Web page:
to 15 minutes. The SAGE test can be taken online at

Get Help

If you would rather have professional assistance in evaluating your mom, the Alzheimer’s Foundation 
of America (see is another good resource you can turn to.

 Every Monday, Wednesday and Friday they provide free, confidential virtual memory screenings 
done via video chat in real time. Your mother will need a phone, tablet or computer with a webcam 
and internet capability to complete the screening.

 The screenings are given by healthcare professionals and take about 10 to 15 minutes to complete. 
Once the screening is complete, the screener will review the results with her and let her know if she 
should see a doctor for further evaluation. To set up a memory screening for your mom call 866-
232-8484 and make an appointment.

If you find that your mom does need further evaluation, make an appointment with her primary
care doctor for a cognitive checkup and medical examination. Depending on what’s found, she may 
be referred to a geriatrician or neurologist who specializes in diagnosing and treating memory loss 
or Alzheimer’s disease.

 Keep in mind that even if your mom is experiencing some memory problems, it doesn’t necessarily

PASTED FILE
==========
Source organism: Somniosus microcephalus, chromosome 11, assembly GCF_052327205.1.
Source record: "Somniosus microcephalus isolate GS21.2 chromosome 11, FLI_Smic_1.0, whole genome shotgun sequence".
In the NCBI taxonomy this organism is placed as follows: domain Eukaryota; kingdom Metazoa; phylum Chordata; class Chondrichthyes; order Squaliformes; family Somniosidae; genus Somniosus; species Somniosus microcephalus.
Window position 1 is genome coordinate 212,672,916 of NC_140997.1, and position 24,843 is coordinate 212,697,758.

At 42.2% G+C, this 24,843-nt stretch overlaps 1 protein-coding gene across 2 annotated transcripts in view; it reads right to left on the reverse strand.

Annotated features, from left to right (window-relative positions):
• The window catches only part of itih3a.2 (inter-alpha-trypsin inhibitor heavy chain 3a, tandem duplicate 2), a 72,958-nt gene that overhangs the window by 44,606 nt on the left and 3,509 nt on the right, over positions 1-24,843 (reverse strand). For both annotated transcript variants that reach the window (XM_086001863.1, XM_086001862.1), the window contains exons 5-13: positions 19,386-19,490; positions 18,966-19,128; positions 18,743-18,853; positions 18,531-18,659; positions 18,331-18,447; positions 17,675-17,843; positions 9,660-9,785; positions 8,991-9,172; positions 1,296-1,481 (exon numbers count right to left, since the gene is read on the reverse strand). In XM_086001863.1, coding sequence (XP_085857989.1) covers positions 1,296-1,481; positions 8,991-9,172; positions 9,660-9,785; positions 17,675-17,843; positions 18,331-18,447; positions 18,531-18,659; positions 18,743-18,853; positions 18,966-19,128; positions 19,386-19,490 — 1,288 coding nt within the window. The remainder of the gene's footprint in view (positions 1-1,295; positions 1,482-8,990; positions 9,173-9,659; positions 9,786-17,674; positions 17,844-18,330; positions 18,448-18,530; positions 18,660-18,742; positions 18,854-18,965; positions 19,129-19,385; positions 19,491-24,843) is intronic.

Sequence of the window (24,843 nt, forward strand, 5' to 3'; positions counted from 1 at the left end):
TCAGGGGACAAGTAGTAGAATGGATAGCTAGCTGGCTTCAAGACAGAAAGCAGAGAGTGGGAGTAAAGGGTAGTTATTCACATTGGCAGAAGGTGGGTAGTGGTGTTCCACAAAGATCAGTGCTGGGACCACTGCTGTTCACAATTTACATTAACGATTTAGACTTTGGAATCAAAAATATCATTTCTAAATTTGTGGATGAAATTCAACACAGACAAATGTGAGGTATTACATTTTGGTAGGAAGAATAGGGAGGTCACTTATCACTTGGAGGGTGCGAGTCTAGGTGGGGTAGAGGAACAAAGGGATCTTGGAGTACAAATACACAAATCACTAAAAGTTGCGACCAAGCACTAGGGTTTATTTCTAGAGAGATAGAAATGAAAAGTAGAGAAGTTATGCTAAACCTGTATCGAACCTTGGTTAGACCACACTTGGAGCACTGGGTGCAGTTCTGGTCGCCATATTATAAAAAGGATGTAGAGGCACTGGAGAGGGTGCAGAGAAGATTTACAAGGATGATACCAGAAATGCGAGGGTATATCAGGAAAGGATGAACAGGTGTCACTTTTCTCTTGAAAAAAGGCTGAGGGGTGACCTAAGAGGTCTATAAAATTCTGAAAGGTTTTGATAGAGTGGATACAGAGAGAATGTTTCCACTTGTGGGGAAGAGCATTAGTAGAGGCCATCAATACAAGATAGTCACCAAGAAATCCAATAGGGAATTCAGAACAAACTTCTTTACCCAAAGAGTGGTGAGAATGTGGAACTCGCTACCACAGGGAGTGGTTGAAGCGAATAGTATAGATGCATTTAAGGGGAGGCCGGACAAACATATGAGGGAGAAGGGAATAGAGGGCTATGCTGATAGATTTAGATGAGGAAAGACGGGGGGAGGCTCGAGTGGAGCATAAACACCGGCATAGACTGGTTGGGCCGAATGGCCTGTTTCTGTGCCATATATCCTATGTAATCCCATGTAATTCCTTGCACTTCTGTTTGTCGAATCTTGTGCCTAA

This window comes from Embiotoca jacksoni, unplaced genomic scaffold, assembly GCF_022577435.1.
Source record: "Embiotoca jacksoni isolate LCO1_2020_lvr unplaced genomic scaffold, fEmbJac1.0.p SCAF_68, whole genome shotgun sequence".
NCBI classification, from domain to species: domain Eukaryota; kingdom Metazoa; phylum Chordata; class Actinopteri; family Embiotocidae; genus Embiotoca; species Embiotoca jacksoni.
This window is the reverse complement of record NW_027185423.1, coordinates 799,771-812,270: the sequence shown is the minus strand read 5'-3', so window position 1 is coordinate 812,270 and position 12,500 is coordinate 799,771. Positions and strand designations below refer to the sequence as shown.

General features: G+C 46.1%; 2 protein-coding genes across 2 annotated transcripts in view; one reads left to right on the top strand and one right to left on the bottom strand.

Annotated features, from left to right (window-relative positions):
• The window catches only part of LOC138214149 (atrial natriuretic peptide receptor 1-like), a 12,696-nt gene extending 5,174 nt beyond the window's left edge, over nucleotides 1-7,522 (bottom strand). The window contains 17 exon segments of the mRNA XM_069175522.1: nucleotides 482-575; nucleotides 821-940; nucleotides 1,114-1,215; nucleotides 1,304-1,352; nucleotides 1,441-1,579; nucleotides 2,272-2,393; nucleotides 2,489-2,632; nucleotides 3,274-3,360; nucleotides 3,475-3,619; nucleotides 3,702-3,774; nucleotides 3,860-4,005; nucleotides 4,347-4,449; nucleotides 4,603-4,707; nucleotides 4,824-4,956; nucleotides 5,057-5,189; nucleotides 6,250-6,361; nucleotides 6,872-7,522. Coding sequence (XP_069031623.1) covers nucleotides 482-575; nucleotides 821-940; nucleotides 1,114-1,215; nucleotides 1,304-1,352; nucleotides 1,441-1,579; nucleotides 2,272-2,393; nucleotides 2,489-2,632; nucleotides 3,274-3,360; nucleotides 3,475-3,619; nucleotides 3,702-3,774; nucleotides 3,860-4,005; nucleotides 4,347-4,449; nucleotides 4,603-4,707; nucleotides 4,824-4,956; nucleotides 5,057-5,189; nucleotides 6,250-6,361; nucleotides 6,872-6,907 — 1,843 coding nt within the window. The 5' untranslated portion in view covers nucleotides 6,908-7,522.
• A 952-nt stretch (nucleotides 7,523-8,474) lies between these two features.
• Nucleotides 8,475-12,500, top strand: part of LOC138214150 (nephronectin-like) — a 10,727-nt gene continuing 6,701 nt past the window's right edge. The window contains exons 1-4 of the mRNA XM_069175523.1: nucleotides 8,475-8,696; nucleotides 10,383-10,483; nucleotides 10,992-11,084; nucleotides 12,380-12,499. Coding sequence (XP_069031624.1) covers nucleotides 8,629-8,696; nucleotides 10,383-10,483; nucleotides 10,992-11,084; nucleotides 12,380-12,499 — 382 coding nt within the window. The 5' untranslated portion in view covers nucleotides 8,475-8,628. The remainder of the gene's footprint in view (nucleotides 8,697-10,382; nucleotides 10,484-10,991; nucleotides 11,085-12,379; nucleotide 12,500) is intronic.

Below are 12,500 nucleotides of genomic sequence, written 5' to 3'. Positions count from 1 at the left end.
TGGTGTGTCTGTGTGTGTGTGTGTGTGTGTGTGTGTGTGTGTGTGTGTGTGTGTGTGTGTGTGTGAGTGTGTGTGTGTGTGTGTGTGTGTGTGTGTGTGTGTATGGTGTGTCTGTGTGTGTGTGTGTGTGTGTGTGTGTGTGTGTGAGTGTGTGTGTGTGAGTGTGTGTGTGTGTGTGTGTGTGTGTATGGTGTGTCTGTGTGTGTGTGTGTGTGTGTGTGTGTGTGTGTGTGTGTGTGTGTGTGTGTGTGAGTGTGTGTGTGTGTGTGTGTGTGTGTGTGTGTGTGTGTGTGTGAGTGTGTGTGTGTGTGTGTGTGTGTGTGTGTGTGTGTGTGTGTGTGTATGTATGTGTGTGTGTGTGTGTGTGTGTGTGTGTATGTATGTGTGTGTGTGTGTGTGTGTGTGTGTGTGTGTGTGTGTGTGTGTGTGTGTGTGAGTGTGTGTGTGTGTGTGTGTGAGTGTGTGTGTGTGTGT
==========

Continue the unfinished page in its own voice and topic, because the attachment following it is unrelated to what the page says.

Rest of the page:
mean she has early-stage Alzheimer’s. Many memory problems are brought on by other factors like 
stress, depression, thyroid disease, side effects of medications, sleep disorders, vitamin deficiencies 
and other medical conditions. And by treating these conditions she can reduce or eliminate the 

Send your senior questions to: Savvy Senior, P.O. Box 5443, Norman, OK 73070, or visit SavvySenior.
org. Jim Miller is a contributor to the NBC Today show and author of “The Savvy Senior” 


CHAIR YOGA Every Monday and Wednesday, 10-10:45 am Chair yoga with Paul is coming back! Class will 
begin on Monday, August 10th and will be held in the Covered Pavilion in Memorial Park in front of the Senior 
Center. Please join us for some gentle stretching, yoga, balance exercise and overall relaxa-tion. Class size is limited 
so please call 264-8923 to reserve your spot. 

HAWAIIAN AND POLYNESIAN DANCE CLASS Every Friday, 10-10:45 am Class will also meet in the Cov-
ered Pavilion in Memorial Park in front of the Senior Center. Join the class with instructor Barbara as she leads 
you through the art of Hula. Please call 264-8923 with any questions. 

Classes will maintain a distance of 6 ft between participants. ALL participants must be wearing masks for the